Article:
Hey Cat !

Hey Cat !

Monday, 29 June 2015

Gilt-Edge Records !

Rocky Bill Ford and the Sunset Wranglers .
Gilt-Edge Records # 5023 - 1950
Beer Drinking Blues / Aggravatin' Woman

Written by Bill, this song has been reworked many times in many guises. This is your classic drinking tune, and tells the story of a man bragging how he can out drink any man, any time ! Also recorded in the 1960's as Beer Drinking Blues by Eddie Noack and has Beer Drinking Daddy by Johnny Champion and James Mask .

October or November 1950 Houston, TX - Rocky Bill Ford
001 3879 BEER DRINKING BLUES X1 Gilt-Edge 5023/Audio Lab AL-1561 Design SDLP
002 3880 AGGRAVATIN‘ WOMEN X1 Gilt-Edge 5023/Audio Lab AL-1561 Design SDLP

GILT-EDGE RECORDS # 5026 - 1951

Recorded at The Memphis Recording Studio (AKA Sun Studio) in December 1950. Dusty Rhodes handles the vocals on "Sixty Days" and the flip is a tremendous instrumental.
Released in early 1951 this was Slims second release on Gilt-Edge and the A side motors along, western swing with a touch of Hillbilly makes it a classic from the Sun vaults . Pee Wee Suggs can be heard playing some sweet Jazz guitar on both sides .

Monday, 22 June 2015

Mode Records !

Tennessee Valley Boys 
Mode Records - 101 - 195?
Bitter Feelings / I'm Wondering Now .

This is a 78 record I found that is not listed anywhere ! Pretty rare and all attempts have me stumped on it's history and date !
This song 'Bitter Feelings' and 'I'm Wondering Now' were both released in 1953 on two different releases on 'Demo' Records ( a anagram of 'Mode' ? ) and were straight Country songs under the name 'Larry Lee (Phillipson) and the Westerneers' . This 78 (pic above) is a Bluegrass version with very sparse instrumentation (Mandolin and Banjo) so I would estimate an earlier recording (poss 1952)
Larry Phillipson later recorded the 'Bitter Feelings' side again in 1959 and was released on the 'Cinch' label and the song was faster and in a straight Rockabilly style. 

Sun Records !

Roy Orbison and Teen Kings 
Sun Records - # 242 - 1956
Ooby Dooby / Go Go Go

Classic Sun twin spin monster from Roy does exactly what says on the tin, it rocks, moves and shakes all at the same time . The session at Sun took place on the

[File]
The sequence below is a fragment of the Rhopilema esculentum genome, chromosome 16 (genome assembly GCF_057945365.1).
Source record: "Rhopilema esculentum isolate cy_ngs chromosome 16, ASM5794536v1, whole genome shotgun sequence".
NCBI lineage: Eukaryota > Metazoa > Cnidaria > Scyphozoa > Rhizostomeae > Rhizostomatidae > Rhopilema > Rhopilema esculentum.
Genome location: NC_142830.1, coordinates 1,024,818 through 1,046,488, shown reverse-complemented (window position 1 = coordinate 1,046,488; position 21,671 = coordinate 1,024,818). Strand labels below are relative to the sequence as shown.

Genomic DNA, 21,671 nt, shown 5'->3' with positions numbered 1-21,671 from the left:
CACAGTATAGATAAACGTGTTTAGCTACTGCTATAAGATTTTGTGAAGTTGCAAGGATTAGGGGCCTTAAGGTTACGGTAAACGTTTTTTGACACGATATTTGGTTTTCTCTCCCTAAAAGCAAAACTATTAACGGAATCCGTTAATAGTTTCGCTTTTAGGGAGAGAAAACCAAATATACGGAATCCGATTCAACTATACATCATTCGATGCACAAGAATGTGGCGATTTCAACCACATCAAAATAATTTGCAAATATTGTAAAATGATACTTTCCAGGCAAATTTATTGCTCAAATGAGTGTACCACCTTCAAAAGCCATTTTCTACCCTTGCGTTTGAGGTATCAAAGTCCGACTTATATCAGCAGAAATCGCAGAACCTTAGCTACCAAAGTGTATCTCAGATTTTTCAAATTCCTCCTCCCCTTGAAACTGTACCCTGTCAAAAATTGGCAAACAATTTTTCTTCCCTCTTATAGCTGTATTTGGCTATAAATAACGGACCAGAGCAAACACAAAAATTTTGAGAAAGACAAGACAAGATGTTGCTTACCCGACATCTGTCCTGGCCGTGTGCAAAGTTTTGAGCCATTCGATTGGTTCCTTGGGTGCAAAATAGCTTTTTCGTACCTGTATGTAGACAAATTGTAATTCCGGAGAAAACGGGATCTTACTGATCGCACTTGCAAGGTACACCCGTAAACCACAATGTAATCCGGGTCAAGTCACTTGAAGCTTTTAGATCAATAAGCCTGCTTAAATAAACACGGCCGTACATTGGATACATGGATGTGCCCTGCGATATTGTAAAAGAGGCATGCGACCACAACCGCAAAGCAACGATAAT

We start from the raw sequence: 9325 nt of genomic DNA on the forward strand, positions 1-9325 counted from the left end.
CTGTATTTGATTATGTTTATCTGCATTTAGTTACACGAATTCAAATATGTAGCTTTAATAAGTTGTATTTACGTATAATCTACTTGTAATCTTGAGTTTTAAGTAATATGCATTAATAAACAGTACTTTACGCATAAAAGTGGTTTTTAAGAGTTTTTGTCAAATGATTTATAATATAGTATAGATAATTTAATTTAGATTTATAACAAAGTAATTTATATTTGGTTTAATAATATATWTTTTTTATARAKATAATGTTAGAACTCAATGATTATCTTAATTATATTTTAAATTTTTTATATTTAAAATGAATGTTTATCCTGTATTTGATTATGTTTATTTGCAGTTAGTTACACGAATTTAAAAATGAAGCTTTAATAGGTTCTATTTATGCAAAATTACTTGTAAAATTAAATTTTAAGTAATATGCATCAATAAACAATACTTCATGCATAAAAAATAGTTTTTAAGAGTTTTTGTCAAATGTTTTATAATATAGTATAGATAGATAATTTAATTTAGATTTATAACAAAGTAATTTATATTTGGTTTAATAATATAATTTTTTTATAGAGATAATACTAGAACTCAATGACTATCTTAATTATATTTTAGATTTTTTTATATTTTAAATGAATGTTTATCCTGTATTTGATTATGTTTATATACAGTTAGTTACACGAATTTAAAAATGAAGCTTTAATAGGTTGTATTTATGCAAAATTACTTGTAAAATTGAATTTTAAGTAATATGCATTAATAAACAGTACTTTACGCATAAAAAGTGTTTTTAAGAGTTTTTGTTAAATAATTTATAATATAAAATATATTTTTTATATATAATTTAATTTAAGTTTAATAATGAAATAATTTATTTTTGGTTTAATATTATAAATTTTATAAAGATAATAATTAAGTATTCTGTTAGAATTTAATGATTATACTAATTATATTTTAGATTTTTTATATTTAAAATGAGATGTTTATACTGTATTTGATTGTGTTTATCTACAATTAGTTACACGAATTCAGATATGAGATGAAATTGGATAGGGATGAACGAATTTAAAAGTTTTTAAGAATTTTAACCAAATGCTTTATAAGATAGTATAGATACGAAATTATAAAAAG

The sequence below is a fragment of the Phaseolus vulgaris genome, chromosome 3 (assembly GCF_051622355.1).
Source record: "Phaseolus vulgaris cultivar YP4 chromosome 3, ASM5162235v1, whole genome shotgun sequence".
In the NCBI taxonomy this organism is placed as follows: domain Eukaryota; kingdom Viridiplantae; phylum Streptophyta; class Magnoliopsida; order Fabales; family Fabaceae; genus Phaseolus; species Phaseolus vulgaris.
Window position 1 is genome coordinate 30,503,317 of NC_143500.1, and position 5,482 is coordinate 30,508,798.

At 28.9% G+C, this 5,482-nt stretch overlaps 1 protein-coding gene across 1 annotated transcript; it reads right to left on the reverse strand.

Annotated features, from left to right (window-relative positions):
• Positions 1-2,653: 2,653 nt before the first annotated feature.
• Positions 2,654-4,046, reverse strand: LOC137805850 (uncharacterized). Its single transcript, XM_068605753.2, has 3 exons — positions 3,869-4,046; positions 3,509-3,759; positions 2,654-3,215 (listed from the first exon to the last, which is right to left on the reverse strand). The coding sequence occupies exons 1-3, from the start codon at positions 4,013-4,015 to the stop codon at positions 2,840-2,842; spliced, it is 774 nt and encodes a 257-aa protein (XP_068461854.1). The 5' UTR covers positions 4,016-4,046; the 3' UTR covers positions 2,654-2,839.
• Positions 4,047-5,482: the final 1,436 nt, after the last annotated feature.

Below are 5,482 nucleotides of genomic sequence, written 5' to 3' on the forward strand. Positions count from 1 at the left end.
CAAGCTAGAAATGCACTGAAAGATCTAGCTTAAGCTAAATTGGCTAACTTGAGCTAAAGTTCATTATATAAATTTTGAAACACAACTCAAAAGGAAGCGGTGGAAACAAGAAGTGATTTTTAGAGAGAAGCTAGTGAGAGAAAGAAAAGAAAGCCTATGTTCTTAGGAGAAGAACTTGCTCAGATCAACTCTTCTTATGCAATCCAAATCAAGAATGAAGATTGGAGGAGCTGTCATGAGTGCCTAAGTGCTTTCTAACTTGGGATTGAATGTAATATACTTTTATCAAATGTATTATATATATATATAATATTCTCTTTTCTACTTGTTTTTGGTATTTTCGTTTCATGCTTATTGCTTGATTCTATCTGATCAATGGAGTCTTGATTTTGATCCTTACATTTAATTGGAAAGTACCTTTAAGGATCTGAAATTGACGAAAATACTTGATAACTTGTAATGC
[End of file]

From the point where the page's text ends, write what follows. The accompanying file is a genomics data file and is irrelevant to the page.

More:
27 March 1956 Sun Studio, 706 Union Ave., Memphis, TN – Roy Orbison (Roy Orbison [vcl], Johnny Wilson [gt], James Morrow [mandolin], Jack Kennelly [bass]. Billy Ellis [drums])

ROY FACT - "Ooby Dooby was a song I heard at North Texas State when I met two guys there, Wade & Dick. I took their song back and recorded it.
Then I called Sam Phillips at Sun, on the advice of Johnny Cash. I told Sam that Johnny had said I might be able to get on his label. Sam Phillips replied Johnny Cash doesn't run my record label and he hung up"

Roy's first release was a 45 rpm on Jewel records # 101 it was recorded March 4, 1956 in Norman Petty's studio, Clovis, New Mexico, the A Side was 'Tryin' To Get To You' B/w 'Ooby Dooby'. That record sparked Sam Phillip's interest and 'Ooby dooby' was quickly re-recorded later in March for SUN and released with 'Go Go Go' in May 1956 as Roy Orbison And Teen Kings !

Carl Perkins 

Sun Records # 249 - 1956

Dixie Fried / I'm Sorry, I'm Not Sorry

Dixie Fried was not the sort of single you would have expected as a release after Carl's previous hit on Sun Records but Sam Phillips went for it all the same . The dark tale of late night boozing ,Honky Tonks, Razors and bar room brawls .....not really the stuff that Mum and Dad were gonna buy  for their kids back in 1956, but this is the stuff the collectors want now, this is Rockabilly with a dark twisted edge and boy oh boy does it move ....Rave on cats !

March 1956 Sun Studio, 706 Union Ave., Memphis, TN – Carl Perkins
024 U-211 DIXIE FRIED 249
025 U-210 I'M SORRY I'M NOT SORRY 249

Warren Smith 

Sun Records # 250 - 1956

Ubangi Stomp / Black Jack David.